United States President Barack Obama speaks during his election night victory rally in Chicago.

Paris - World leaders on Wednesday hailed President Barack Obama's sweeping re-election, with allies pledging to deepen co-operation with the United States on fighting the world economic slump and maintaining security across the globe.

Congratulations poured in from around the world, including fellow United Nations Security Council members Britain, China, France and Russia, as well as staunch Middle East ally Israel and Obama's ancestral home in Kenya.

The Taliban, however, seized on Obama's win to lash out against US military policy in Afghanistan, and Iran's reaction was tepid.

WikiLeaks founder Julian Assange meanwhile called Obama a “wolf in sheep's clothing” and said he expected the US to keep attacking his website, which has enraged Washington by leaking classified government documents.

Russian President Vladimir Putin, whose relations with Washington have often been frosty, congratulated Obama on his victory over Republican challenger Mitt Romney, who had lashed out at Moscow during the campaign.

“We hope that the positive beginnings that have taken hold in Russian-US relations on the world arena will grow in the interests of international security and stability,” Russian news agencies quoted Putin's spokesperson Dmitry Peskov as saying.

Chinese President Hu Jintao, who himself is handing over power at a Communist Party congress starting this week, noted “positive progress” in Sino-US relations over the past four years despite tensions over issues such as trade and territorial disputes involving US allies.

China will “look to the future and make continuous efforts for fresh and greater progress in the building of the China-US co-operative partnership”, a foreign ministry spokesperson said.

Afghan President Hamid Karzai congratulated Obama and said he hoped his win would lead to “further-expanded” relations, though reaction on the streets of the war-torn nation was muted and Taliban insurgents told Obama he should withdraw forces immediately, ahead of schedule.

“Obama must by now know that they have lost the war in Afghanistan,” a Taliban spokesperson said.

Pakistani President Asif Ali Zardari said he was confident relations with the United States would “continue to prosper”.

Pakistan is a key ally in the US “war on terror” but relations over the past two years have grown fraught, especially after last year's US killing of Osama bin Laden in Pakistan and botched air strikes.

Israeli Prime Minister Benjamin Netanyahu, whose relationship with Obama has at times appeared tense, also joined the well wishers.

“I will continue to work with President Obama to ensure the vital security interests of Israel and the United States,” said Netanyahu, who had appeared to throw his support behind Romney during the campaign.

Elsewhere in the Middle East, Palestinian president Mahmoud Abbas urged the US leader to pursue peace efforts, while Palestinian negotiator Saeb Erakat said he hoped Obama's re-election would mean the creation of a Palestinian state in the next four years.

Direct talks between Israel and the Palestinians have been on hold since September 2010.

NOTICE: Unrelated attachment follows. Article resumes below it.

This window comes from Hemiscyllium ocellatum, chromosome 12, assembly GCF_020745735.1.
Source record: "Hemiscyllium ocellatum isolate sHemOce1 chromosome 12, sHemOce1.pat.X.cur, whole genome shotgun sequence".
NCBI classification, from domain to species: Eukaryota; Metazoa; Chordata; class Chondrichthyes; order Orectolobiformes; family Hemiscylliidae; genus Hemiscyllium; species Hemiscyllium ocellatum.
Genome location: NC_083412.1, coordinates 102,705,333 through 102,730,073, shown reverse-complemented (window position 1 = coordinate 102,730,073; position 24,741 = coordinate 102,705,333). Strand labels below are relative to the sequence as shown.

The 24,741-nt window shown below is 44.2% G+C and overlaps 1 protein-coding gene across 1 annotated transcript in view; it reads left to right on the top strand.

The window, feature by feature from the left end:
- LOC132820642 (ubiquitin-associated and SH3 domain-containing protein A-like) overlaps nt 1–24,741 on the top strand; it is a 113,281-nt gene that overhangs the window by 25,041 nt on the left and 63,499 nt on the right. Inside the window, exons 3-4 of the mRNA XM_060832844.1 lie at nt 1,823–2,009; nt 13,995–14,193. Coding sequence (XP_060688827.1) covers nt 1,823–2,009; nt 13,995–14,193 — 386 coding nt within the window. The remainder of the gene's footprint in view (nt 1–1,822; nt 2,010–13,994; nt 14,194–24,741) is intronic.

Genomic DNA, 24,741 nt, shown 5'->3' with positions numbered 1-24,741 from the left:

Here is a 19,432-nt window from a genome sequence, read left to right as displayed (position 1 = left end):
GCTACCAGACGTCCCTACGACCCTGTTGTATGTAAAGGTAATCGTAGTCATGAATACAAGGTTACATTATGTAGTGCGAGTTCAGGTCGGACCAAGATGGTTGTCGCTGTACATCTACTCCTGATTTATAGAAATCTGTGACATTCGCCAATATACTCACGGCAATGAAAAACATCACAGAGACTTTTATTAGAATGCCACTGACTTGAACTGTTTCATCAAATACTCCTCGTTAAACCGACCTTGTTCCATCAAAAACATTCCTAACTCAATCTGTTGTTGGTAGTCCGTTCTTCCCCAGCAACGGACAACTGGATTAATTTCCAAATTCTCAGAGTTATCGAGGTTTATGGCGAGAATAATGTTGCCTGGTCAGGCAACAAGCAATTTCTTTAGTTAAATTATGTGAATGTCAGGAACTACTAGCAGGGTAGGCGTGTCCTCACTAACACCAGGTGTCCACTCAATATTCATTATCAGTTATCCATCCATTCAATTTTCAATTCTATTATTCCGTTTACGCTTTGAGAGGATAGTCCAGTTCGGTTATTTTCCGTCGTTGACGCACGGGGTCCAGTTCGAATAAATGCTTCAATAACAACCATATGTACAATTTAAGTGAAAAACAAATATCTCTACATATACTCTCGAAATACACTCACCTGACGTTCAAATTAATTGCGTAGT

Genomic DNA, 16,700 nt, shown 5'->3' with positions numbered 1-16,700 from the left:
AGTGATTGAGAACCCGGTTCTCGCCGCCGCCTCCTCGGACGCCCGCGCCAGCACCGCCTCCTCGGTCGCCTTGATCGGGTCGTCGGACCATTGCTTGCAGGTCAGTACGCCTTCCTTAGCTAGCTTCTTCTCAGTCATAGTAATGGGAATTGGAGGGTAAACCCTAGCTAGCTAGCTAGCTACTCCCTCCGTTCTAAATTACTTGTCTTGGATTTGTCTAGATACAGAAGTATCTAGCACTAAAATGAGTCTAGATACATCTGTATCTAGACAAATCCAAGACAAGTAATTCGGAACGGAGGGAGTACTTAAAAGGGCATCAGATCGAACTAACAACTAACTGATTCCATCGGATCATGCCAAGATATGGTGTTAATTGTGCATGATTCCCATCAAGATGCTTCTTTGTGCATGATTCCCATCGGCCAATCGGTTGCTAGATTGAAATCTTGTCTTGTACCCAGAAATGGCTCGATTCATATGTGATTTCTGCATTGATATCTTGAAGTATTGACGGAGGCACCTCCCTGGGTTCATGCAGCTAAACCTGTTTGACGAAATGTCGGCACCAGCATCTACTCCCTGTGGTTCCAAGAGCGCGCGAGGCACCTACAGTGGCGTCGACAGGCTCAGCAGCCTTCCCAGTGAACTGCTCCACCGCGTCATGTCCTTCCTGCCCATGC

Iran, facing Western pressure over its nuclear drive, particularly from the US and arch foe Israel, said Obama's win would not lead to a normalisation of ties, but said the possibility of negotiations was “not taboo”.

“Relations with the United States are not simple, especially after all the pressure and US crimes committed against the Iranian people,” Fars news agency quoted judiciary chief Ayatollah Sadeq Larijani as saying.

British Prime Minister David Cameron said he was looking forward to working again with his “friend” Obama on several fronts, including helping the world economy and finding a solution for the escalating Syria conflict.

“There are so many things that we need to do: We need to kickstart the world economy and I want to see an EU-US trade deal,” Cameron said.

United Nations leader Ban Ki-moon urged Obama to act quickly on ending the war in Syria and reviving the Middle East peace process, while German Chancellor Angela Merkel said she looked forward to continuing co-operation “so both our countries can continue to stand side by side to contend with the important foreign policy and economic challenges that we face as friends and allies”.

Merkel's message was echoed by European Union President Herman Van Rompuy, Commission President Jose Manuel Barroso and French President Francois Hollande.

Brazilian President Dilma Rousseff also extended her congratulations.

The Dalai Lama wrote to Obama, saying the president had worked hard “to live up to that great hope and trust placed in you by the American public”.

Through a Washington envoy, Pope Benedict XVI said he hoped God would guide Obama to deal with “his very serious responsibilities to his country and to the international community”.

South African President Jacob Zuma urged the US to continue playing a positive role in Africa, and the Nelson Mandela Foundation said the US was a vital partner in the continent's efforts to overcome poverty and inequality.

Egypt's Islamist President Mohamed Morsi also hailed the win, saying he hoped it would strengthen the “friendship between the two countries”.

But African Union chairperson Thomas Boni Yayi called on Obama to “show more commitment in the resolution of crises and other threats that weaken African countries”.

In Muslim majority Malaysia, Prime Minister Najib Razak urged Obama to continue to foster understanding and respect between the United States and Muslims worldwide.

And Turkish President Abdullah Gul said the bonds between Turkey and the United States were strengthened during Obama's first term. - Sapa-AFP